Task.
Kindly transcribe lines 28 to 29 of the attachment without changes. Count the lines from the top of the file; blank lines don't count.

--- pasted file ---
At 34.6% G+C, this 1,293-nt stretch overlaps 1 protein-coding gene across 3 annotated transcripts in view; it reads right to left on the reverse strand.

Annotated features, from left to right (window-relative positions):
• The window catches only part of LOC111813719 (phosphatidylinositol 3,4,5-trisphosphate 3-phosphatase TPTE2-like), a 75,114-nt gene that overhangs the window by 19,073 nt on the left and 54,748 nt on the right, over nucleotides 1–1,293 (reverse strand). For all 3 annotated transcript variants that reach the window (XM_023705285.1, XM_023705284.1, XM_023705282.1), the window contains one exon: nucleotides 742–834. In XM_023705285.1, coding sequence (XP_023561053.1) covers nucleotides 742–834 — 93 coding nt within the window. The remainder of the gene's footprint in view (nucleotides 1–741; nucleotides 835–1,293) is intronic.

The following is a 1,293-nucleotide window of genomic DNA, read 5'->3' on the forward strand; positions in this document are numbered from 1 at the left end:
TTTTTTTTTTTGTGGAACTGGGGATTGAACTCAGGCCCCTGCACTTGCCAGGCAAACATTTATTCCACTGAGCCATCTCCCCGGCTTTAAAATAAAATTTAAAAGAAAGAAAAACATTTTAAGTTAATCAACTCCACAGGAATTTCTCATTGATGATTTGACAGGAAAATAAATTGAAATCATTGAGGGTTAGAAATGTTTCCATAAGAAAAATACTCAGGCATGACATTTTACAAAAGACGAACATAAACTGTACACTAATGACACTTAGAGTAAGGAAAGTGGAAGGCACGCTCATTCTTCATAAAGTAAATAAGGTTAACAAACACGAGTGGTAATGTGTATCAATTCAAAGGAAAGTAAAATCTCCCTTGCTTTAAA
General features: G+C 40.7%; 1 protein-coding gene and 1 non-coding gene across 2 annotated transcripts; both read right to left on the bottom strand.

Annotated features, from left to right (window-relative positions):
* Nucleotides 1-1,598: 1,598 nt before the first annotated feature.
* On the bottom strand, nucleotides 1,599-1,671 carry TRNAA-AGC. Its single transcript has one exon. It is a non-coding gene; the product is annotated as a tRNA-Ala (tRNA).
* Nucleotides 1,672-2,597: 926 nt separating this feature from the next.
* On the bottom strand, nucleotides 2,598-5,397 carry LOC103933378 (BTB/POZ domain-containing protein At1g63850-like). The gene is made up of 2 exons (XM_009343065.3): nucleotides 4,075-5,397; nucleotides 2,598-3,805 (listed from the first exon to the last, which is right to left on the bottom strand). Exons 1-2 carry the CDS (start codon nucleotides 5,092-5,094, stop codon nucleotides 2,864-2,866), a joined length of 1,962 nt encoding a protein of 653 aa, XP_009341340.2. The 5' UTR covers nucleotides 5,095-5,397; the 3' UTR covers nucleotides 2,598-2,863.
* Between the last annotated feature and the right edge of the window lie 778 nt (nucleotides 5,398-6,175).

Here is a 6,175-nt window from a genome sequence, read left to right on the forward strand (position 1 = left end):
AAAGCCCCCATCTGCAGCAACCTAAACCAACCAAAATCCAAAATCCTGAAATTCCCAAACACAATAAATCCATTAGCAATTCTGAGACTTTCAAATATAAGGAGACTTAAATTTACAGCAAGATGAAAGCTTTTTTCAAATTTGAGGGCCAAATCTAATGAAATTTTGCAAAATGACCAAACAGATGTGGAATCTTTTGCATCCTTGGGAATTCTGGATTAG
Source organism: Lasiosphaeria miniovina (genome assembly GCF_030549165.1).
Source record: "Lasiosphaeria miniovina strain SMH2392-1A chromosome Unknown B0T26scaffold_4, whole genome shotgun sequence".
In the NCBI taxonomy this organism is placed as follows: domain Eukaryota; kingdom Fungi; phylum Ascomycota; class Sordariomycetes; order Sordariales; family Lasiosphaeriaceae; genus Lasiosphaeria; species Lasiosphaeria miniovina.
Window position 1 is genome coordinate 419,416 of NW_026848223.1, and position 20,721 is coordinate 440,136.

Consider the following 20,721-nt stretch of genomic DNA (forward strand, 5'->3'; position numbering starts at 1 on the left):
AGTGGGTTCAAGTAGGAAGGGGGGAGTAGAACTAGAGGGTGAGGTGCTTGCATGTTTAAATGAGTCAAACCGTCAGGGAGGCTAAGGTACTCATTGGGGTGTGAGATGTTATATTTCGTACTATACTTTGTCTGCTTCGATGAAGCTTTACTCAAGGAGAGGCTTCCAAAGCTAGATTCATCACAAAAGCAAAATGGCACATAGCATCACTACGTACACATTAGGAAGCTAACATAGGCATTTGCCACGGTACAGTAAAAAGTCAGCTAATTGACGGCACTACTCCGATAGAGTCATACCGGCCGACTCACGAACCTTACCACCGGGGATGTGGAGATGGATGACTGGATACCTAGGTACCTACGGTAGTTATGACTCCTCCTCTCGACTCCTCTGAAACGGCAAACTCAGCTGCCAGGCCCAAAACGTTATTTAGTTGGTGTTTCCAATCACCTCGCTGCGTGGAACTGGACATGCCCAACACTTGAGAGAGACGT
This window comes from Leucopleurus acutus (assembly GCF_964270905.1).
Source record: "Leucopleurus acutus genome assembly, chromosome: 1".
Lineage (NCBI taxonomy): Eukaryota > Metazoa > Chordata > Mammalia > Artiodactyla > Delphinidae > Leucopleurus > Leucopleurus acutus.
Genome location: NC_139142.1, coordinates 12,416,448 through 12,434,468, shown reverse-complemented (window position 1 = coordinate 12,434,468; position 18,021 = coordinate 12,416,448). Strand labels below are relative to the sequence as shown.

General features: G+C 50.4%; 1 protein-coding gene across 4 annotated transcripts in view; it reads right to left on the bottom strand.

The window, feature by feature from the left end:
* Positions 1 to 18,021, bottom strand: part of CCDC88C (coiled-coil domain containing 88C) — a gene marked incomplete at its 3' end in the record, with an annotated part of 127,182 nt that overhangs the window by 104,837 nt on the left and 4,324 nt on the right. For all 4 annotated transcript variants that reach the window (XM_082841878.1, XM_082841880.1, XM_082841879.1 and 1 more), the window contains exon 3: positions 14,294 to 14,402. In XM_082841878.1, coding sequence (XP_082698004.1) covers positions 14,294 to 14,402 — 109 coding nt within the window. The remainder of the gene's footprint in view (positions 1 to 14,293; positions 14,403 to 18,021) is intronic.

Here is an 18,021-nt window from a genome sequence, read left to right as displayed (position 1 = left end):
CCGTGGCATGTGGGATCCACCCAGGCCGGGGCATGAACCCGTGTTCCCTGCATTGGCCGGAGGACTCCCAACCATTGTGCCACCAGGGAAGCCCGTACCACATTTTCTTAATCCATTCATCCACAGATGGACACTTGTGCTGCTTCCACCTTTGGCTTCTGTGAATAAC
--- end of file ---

Here is an 18,021-nt window from a genome sequence, read left to right as displayed (position 1 = left end):
CCGTGGCATGTGGGATCCACCCAGGCCGGGGCATGAACCCGTGTTCCCTGCATTGGCCGGAGGACTCCCAACCATTGTGCCACCAGGGAAGCCCGTACCACATTTTCTTAATCCATTCATCCACAGATGGACACTTGTGCTGCTTCCACCTTTGGCTTCTGTGAATAAC